Tony Flanagan is only surviving founder member of the Cork ex Boxers and is still throwing punches

Tony Flanagan is only surviving founder member of the Cork ex Boxers and is still throwing punches

Tony Flanagan, of the Cork Ex-Boxers Association.

TONY FLANAGAN is the only surviving active member of the Cork Ex Boxers Association (CEBA) which was founded in 1972.

Next year, the CEBA will celebrate their Golden Jubilee, and a special program of events is being organised to mark the prestigious occasion.

Amongst the founding members of CEBA were its late President Tim O'Sullivan, who passed away on October 10 last.

Tim, along with Paddy "The Champ" Martin, spearheaded the movement almost fifty years ago.

Fellow founding members included Jim Fitzgerald, Eamer Coughlan, John "Kid" Cronin, Jack Corbett, Ray Donnelly, Tommy Hyde, Willie O'Leary, Thomas J. Kelleher, John O'Driscoll, George Fitzgerald, Connie Morrissey and Tony Flanagan.

The Cork Ex Boxers Association are now the third oldest association of its kind in the world.

They have supported the Cork sporting landscape and made an enormous impact on the development of boxing in the deep south.

Sadly, however, their half-century of activity has seen all of their founding members pass to their eternal award with the exception of the lion-hearted Flanagan, who to this day is still very active on the club scene and operates as a coach with the Sunnyside BC.

In 1993, Tony was presented with the Ex-Boxers Hall of Fame Award. 

This was also a night of celebration for the organisation as it marked their 21st anniversary, with over 100 guests attending a dinner at the Sunset Ridge Hotel.

Tony has developed many friendships within the sport. Amongst these was the Prince of Cork boxing Tommy Hyde who passed away in 2012.

Five years later, a plaque was erected in Bishop Lucey Park to acknowledge his achievements. The plaque was unveiled by his long-time friend Tony Flanagan.

Born and reared in County Roscommon, Tony joined the army and was posted in Collins Barracks in Cork in 1970.

Members of the Cork Ex-Boxers Association who organised the 'Jack McAuliffe Day.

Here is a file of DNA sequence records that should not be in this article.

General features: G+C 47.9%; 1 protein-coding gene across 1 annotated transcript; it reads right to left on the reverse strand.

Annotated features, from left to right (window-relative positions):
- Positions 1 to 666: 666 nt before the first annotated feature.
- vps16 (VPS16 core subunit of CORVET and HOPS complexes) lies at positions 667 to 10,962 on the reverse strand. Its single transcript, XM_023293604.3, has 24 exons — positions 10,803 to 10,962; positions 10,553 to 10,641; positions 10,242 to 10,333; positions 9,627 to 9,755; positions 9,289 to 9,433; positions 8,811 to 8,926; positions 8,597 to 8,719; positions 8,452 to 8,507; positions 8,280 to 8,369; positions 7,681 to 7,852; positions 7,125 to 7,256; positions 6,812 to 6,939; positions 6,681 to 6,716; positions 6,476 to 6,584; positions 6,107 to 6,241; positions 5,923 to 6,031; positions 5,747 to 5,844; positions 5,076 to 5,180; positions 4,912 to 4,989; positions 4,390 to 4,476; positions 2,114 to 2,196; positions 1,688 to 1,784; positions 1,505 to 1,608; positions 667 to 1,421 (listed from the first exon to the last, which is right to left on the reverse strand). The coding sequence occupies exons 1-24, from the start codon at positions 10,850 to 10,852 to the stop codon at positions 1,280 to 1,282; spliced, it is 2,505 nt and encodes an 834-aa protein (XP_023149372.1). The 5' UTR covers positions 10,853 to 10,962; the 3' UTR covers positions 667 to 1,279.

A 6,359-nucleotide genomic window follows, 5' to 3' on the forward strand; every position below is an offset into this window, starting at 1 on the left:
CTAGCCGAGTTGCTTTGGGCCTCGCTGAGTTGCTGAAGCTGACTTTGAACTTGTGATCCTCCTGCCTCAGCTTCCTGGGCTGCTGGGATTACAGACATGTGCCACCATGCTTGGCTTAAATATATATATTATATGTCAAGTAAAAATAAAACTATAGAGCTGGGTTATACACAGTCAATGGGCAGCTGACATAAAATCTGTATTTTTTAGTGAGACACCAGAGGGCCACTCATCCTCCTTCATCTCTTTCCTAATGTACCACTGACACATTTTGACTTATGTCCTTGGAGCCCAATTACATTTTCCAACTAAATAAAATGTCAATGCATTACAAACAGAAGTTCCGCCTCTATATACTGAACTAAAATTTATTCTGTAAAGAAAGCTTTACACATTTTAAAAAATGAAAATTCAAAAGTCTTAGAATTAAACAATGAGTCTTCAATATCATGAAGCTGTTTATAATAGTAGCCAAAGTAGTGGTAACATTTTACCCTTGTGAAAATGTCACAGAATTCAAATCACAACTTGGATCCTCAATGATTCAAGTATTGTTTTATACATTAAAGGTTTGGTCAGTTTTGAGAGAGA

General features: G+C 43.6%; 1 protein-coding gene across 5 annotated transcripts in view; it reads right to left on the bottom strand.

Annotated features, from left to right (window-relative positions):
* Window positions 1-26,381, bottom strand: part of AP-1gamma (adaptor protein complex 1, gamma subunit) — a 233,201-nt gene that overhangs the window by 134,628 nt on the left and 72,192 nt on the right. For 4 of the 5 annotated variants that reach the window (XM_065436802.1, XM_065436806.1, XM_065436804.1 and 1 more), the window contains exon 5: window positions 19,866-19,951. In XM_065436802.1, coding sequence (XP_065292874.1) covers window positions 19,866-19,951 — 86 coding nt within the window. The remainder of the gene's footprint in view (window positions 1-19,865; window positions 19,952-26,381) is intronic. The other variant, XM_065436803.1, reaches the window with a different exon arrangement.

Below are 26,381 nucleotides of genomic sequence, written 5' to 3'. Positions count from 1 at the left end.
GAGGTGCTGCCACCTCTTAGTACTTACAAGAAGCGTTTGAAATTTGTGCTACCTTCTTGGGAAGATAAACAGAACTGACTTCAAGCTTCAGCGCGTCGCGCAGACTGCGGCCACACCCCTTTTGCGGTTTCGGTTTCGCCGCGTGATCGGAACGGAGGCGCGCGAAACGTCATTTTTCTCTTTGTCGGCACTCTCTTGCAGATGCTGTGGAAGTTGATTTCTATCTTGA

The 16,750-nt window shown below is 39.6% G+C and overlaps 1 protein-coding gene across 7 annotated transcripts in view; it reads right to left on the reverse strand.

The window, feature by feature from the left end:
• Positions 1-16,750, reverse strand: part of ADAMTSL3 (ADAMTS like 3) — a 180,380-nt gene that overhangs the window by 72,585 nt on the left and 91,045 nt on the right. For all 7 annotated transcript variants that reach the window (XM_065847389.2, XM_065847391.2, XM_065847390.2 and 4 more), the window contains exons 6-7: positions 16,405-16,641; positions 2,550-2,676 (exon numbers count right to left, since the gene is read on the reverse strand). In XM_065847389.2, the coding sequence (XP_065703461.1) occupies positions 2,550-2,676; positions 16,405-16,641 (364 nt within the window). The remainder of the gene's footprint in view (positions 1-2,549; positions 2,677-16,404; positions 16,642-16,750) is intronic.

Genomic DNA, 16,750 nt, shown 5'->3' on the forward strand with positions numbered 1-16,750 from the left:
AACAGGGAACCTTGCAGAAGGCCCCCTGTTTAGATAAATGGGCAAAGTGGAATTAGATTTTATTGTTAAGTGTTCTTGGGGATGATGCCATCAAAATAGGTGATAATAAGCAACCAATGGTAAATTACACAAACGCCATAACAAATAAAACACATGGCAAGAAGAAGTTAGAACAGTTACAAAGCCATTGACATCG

Members of the Cork Ex-Boxers Association who organised the 'Jack McAuliffe Day.

Following his arrival on Leeside, he joined the Fr Horgan's BC where he won a number of County titles and was coached by the well-respected Paul Power, who had a standout reputation for producing champions.

Tony recalled that the Fr Horgan's was an outstanding club at the time. The club was led by Chairman Bill Power. Tony also boxed successfully with the army and won two titles.

Following his retirement from the ring, he went on to coach many successful army teams and won the Defence Forces Championships on several occasions.

His greatest memory from his boxing days was when he defeated the Irish welterweight titleholder Mike Quinn at a tournament in Galway in the 1970s.

Some of his favourite boxers were Mick Dowling, Christy Elliott and Kieran Joyce. Tony settled in Cork, where he met and married Anne and set up home together. Anne has always been a big support to Tony and has been a welcome visitor at many Cork boxing functions.

In addition to his boxing career, Tony was also interested in athletics and ran with the Leevale club for many years. Here, he met and became close friends with Brendan Mooney, who went on the become boxing correspondent with the Examiner and the Echo.

Tony's other interests included Gaelic football and hurling, and he takes great delight in seeing his native county win the Connaught football Championships from time to time.

To relax, Flanagan liked country music, going for long walks, dining out and going to Spain on holidays.

When he retired from the army, he worked for over twenty years as the groundsman on the rugby pitches at Christian CBC. Here, he developed a lifelong friendship with Donncha O'Callaghan, the celebrated Munster and Irish rugby international.

Amongst Tony's other close friends are Dan O'Connell, the former President of the Cork County Boxing Board who described Tony as a gentleman, "He is a very sincere and decent man who will go out of his way to help anybody," said O'Connell.

Over the years, Tony has remained a very active member of CEBA. Ten years ago, Cork's Boxer of the Century, Kieran Joyce, invited him to join the Sunnyside BC as a coach where he still remains.

"Tony has made a great contribution to the club. He is well-respected by young boxers and has a lot of knowledge to impart," said Joyce.

Up to the Covid-19 break, Tony worked with the head coach Gordon Joyce, who said: "He has given a lifetime of service to boxing and is a softly-spoken man who has shown great attention to our boxers.

"He has done a great job for the club and is an outstanding ambassador for boxing."

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